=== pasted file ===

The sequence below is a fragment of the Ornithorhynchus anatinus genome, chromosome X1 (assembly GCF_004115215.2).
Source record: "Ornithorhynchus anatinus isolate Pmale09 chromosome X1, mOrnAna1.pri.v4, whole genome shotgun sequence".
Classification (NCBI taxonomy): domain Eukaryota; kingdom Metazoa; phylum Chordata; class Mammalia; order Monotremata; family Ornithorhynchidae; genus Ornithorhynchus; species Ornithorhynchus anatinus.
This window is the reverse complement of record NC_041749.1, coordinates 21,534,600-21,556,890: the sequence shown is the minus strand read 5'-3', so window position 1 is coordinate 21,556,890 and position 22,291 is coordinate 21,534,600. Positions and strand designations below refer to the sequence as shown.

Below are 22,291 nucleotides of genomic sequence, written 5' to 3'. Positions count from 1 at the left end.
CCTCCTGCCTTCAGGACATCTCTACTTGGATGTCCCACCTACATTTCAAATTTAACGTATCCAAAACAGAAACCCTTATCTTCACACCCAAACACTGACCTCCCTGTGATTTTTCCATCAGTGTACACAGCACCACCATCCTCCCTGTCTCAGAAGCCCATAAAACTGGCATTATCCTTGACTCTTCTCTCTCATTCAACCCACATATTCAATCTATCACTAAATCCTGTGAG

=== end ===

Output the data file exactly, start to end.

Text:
The sequence below is a fragment of the Ornithorhynchus anatinus genome, chromosome X1 (assembly GCF_004115215.2).
Source record: "Ornithorhynchus anatinus isolate Pmale09 chromosome X1, mOrnAna1.pri.v4, whole genome shotgun sequence".
Classification (NCBI taxonomy): domain Eukaryota; kingdom Metazoa; phylum Chordata; class Mammalia; order Monotremata; family Ornithorhynchidae; genus Ornithorhynchus; species Ornithorhynchus anatinus.
This window is the reverse complement of record NC_041749.1, coordinates 21,534,600-21,556,890: the sequence shown is the minus strand read 5'-3', so window position 1 is coordinate 21,556,890 and position 22,291 is coordinate 21,534,600. Positions and strand designations below refer to the sequence as shown.

Below are 22,291 nucleotides of genomic sequence, written 5' to 3'. Positions count from 1 at the left end.
CCTCCTGCCTTCAGGACATCTCTACTTGGATGTCCCACCTACATTTCAAATTTAACGTATCCAAAACAGAAACCCTTATCTTCACACCCAAACACTGACCTCCCTGTGATTTTTCCATCAGTGTACACAGCACCACCATCCTCCCTGTCTCAGAAGCCCATAAAACTGGCATTATCCTTGACTCTTCTCTCTCATTCAACCCACATATTCAATCTATCACTAAATCCTGTGAG